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Senior Editor

SolarWinds CISO: Know your adversary, what they want, watch everything

Nov 04, 202111 mins
Advanced Persistent ThreatsCyberattacksMalware

The compromise of SolarWinds' Orion software changed the company's approach to security. Tim Brown shares some hard-won advice for how CISOs and software vendors should prepare for supply chain attacks.

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Credit: SolarWinds

Late last year, a group believed to be Russia’s Cozy Bear (APT29) successfully compromised SolarWinds’ Orion update software, turning it into a delivery vehicle for malware. Nearly 100 customers of the popular network monitoring tool were affected, including government entities and cybersecurity company FireEye.

The attacker was able to gain access to SolarWinds’ IT infrastructure to produce trojanized updates to the Orion software. FireEye, which first discovered this software supply chain attack, said it required meticulous planning and manual interaction by the attackers.

While researchers consider the attack noteworthy, so is SolarWinds’ response. The company quickly brought in capable outside help to not only address the immediate crisis, but to also help review their security operations and craft a strategy to better guard against future software supply chain attacks. SolarWinds has openly communicated its knowledge of the incident and the steps it is taking to improve its security posture.

CSO spoke with Tim Brown, SolarWinds CISO and vice president of security, about how this incident has changed the company’s approach to security. Brown is responsible for both product and internal security.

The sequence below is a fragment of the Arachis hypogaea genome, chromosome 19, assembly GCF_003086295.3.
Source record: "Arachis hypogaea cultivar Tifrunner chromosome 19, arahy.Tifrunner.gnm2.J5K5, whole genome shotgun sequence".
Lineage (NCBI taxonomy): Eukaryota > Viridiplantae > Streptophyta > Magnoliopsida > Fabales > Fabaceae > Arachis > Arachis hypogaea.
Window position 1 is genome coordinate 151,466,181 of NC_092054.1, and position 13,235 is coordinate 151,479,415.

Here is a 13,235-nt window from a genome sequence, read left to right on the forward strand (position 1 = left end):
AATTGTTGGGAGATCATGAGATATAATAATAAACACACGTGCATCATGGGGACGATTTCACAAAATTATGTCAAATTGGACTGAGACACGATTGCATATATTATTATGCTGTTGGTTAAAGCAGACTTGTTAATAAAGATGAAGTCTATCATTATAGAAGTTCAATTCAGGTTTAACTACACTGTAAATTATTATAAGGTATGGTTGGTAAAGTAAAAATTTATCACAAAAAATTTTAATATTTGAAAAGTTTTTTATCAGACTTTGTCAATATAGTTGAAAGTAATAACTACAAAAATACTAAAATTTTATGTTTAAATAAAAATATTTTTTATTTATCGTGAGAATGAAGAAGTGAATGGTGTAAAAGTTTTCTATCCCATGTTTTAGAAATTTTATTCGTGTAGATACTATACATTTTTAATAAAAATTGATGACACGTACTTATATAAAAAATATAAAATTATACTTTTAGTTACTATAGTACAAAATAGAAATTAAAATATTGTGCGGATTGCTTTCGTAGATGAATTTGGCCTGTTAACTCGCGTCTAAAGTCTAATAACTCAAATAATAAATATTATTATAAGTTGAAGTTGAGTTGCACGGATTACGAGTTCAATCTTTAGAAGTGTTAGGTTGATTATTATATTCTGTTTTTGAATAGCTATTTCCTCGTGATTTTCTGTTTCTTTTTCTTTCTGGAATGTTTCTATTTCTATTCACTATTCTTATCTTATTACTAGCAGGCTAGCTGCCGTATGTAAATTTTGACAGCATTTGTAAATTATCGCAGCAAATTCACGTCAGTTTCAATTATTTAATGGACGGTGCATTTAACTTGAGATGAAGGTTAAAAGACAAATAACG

How has your role changed since the attack?

Prior to the attack, I didn’t necessarily call myself a CISO because I was focused on both security operations and product security/strategy. My goal has always been a mix between product as well as operation. That’s important when you have a product development environment that you do have that mix. We do we take on the security aspects of an operation. Our primary delivery is products, so it’s very important that our security team is tied into both sides of that.

Once the dust settled from the actual incident, what was your process for deciding how to move forward?

First step was during the investigation, we brought in CrowdStrike to do macro inspections of everything. They worked with us for about five months, really digging into all the details of every workstation, every server.

At the same time, we brought in the KPMG forensics team because we needed a little bit of a different skill set. We needed somebody to focus on the engineering and development environments, and then do micro inspections.

To gain efficiency, we had CrowdStrike focus on macro, KPMG focus on micro. We’re meeting with them daily for the first month or two, and getting a punch list of, “Hey, these are things you should look at.”

One of the things out of the investigation was that we needed better visibility across the entire environment. Prior to the incident, I ran my own SOC—a very, very reasonable SOC with good coverage. Workstations and servers now have CrowdStrike Falcon for monitoring.